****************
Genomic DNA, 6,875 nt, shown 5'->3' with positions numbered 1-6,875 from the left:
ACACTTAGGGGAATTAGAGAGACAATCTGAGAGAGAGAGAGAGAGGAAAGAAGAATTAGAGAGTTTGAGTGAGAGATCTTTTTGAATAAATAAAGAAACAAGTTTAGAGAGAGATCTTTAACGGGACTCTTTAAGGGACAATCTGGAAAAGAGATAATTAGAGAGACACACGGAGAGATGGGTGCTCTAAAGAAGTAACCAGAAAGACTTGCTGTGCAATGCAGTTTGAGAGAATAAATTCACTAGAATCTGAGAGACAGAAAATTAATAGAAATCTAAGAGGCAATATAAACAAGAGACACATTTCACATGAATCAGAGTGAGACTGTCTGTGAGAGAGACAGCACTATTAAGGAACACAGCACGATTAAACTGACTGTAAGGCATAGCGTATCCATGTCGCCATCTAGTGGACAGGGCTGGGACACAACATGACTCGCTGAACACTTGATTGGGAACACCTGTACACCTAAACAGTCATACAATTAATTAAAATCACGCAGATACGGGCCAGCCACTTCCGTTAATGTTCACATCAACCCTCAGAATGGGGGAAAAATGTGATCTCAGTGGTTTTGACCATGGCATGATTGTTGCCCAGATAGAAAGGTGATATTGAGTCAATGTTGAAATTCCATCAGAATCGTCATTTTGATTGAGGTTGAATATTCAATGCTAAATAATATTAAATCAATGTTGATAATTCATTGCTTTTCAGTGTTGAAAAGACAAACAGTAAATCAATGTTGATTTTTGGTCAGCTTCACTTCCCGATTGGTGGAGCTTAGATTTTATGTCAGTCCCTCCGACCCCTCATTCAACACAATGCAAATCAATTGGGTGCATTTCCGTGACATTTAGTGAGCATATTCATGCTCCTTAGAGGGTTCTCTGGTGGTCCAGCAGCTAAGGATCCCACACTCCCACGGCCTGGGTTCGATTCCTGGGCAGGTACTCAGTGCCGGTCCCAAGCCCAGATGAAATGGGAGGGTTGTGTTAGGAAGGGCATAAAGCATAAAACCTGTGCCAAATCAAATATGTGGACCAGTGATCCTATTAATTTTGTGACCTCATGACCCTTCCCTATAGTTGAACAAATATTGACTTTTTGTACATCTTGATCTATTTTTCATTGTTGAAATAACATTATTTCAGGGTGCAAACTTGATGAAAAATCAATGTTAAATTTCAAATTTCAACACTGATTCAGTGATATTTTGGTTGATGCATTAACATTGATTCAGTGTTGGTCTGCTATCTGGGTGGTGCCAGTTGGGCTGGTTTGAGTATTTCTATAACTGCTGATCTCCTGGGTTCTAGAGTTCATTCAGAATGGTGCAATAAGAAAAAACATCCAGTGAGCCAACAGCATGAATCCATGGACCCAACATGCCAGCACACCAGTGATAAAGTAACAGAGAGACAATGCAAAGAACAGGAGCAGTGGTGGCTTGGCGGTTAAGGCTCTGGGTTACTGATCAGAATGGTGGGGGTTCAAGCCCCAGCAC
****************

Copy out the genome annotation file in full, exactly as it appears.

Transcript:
Genomic DNA, 6,875 nt, shown 5'->3' with positions numbered 1-6,875 from the left:
ACACTTAGGGGAATTAGAGAGACAATCTGAGAGAGAGAGAGAGAGGAAAGAAGAATTAGAGAGTTTGAGTGAGAGATCTTTTTGAATAAATAAAGAAACAAGTTTAGAGAGAGATCTTTAACGGGACTCTTTAAGGGACAATCTGGAAAAGAGATAATTAGAGAGACACACGGAGAGATGGGTGCTCTAAAGAAGTAACCAGAAAGACTTGCTGTGCAATGCAGTTTGAGAGAATAAATTCACTAGAATCTGAGAGACAGAAAATTAATAGAAATCTAAGAGGCAATATAAACAAGAGACACATTTCACATGAATCAGAGTGAGACTGTCTGTGAGAGAGACAGCACTATTAAGGAACACAGCACGATTAAACTGACTGTAAGGCATAGCGTATCCATGTCGCCATCTAGTGGACAGGGCTGGGACACAACATGACTCGCTGAACACTTGATTGGGAACACCTGTACACCTAAACAGTCATACAATTAATTAAAATCACGCAGATACGGGCCAGCCACTTCCGTTAATGTTCACATCAACCCTCAGAATGGGGGAAAAATGTGATCTCAGTGGTTTTGACCATGGCATGATTGTTGCCCAGATAGAAAGGTGATATTGAGTCAATGTTGAAATTCCATCAGAATCGTCATTTTGATTGAGGTTGAATATTCAATGCTAAATAATATTAAATCAATGTTGATAATTCATTGCTTTTCAGTGTTGAAAAGACAAACAGTAAATCAATGTTGATTTTTGGTCAGCTTCACTTCCCGATTGGTGGAGCTTAGATTTTATGTCAGTCCCTCCGACCCCTCATTCAACACAATGCAAATCAATTGGGTGCATTTCCGTGACATTTAGTGAGCATATTCATGCTCCTTAGAGGGTTCTCTGGTGGTCCAGCAGCTAAGGATCCCACACTCCCACGGCCTGGGTTCGATTCCTGGGCAGGTACTCAGTGCCGGTCCCAAGCCCAGATGAAATGGGAGGGTTGTGTTAGGAAGGGCATAAAGCATAAAACCTGTGCCAAATCAAATATGTGGACCAGTGATCCTATTAATTTTGTGACCTCATGACCCTTCCCTATAGTTGAACAAATATTGACTTTTTGTACATCTTGATCTATTTTTCATTGTTGAAATAACATTATTTCAGGGTGCAAACTTGATGAAAAATCAATGTTAAATTTCAAATTTCAACACTGATTCAGTGATATTTTGGTTGATGCATTAACATTGATTCAGTGTTGGTCTGCTATCTGGGTGGTGCCAGTTGGGCTGGTTTGAGTATTTCTATAACTGCTGATCTCCTGGGTTCTAGAGTTCATTCAGAATGGTGCAATAAGAAAAAACATCCAGTGAGCCAACAGCATGAATCCATGGACCCAACATGCCAGCACACCAGTGATAAAGTAACAGAGAGACAATGCAAAGAACAGGAGCAGTGGTGGCTTGGCGGTTAAGGCTCTGGGTTACTGATCAGAATGGTGGGGGTTCAAGCCCCAGCAC